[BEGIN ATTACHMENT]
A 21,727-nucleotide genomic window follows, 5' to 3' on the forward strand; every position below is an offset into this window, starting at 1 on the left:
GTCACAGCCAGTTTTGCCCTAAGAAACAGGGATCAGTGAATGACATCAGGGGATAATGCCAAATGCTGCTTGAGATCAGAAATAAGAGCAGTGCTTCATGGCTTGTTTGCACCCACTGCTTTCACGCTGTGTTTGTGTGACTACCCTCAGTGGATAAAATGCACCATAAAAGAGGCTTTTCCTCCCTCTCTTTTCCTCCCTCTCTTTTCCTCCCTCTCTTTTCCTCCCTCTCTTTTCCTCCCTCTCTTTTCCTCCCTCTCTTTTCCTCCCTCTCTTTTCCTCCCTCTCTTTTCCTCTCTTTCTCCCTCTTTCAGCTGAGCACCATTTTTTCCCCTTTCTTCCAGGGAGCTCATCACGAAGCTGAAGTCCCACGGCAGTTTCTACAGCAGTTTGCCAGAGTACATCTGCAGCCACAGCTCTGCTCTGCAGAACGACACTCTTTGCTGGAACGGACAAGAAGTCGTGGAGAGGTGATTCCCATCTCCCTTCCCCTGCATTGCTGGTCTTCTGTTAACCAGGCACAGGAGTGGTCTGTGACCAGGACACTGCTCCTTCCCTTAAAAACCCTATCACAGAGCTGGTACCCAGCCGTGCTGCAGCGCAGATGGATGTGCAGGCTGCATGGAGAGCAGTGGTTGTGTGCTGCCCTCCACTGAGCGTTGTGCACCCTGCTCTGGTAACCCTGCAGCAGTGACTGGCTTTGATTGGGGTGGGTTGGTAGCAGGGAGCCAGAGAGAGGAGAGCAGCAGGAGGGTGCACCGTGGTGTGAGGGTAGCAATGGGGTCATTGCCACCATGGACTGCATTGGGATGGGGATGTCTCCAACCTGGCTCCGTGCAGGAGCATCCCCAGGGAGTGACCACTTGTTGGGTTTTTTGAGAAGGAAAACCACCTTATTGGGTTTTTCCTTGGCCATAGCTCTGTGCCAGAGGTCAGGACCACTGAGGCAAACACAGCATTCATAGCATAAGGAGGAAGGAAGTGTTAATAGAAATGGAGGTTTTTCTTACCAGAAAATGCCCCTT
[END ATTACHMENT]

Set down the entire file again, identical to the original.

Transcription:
A 21,727-nucleotide genomic window follows, 5' to 3' on the forward strand; every position below is an offset into this window, starting at 1 on the left:
GTCACAGCCAGTTTTGCCCTAAGAAACAGGGATCAGTGAATGACATCAGGGGATAATGCCAAATGCTGCTTGAGATCAGAAATAAGAGCAGTGCTTCATGGCTTGTTTGCACCCACTGCTTTCACGCTGTGTTTGTGTGACTACCCTCAGTGGATAAAATGCACCATAAAAGAGGCTTTTCCTCCCTCTCTTTTCCTCCCTCTCTTTTCCTCCCTCTCTTTTCCTCCCTCTCTTTTCCTCCCTCTCTTTTCCTCCCTCTCTTTTCCTCCCTCTCTTTTCCTCCCTCTCTTTTCCTCTCTTTCTCCCTCTTTCAGCTGAGCACCATTTTTTCCCCTTTCTTCCAGGGAGCTCATCACGAAGCTGAAGTCCCACGGCAGTTTCTACAGCAGTTTGCCAGAGTACATCTGCAGCCACAGCTCTGCTCTGCAGAACGACACTCTTTGCTGGAACGGACAAGAAGTCGTGGAGAGGTGATTCCCATCTCCCTTCCCCTGCATTGCTGGTCTTCTGTTAACCAGGCACAGGAGTGGTCTGTGACCAGGACACTGCTCCTTCCCTTAAAAACCCTATCACAGAGCTGGTACCCAGCCGTGCTGCAGCGCAGATGGATGTGCAGGCTGCATGGAGAGCAGTGGTTGTGTGCTGCCCTCCACTGAGCGTTGTGCACCCTGCTCTGGTAACCCTGCAGCAGTGACTGGCTTTGATTGGGGTGGGTTGGTAGCAGGGAGCCAGAGAGAGGAGAGCAGCAGGAGGGTGCACCGTGGTGTGAGGGTAGCAATGGGGTCATTGCCACCATGGACTGCATTGGGATGGGGATGTCTCCAACCTGGCTCCGTGCAGGAGCATCCCCAGGGAGTGACCACTTGTTGGGTTTTTTGAGAAGGAAAACCACCTTATTGGGTTTTTCCTTGGCCATAGCTCTGTGCCAGAGGTCAGGACCACTGAGGCAAACACAGCATTCATAGCATAAGGAGGAAGGAAGTGTTAATAGAAATGGAGGTTTTTCTTACCAGAAAATGCCCCTT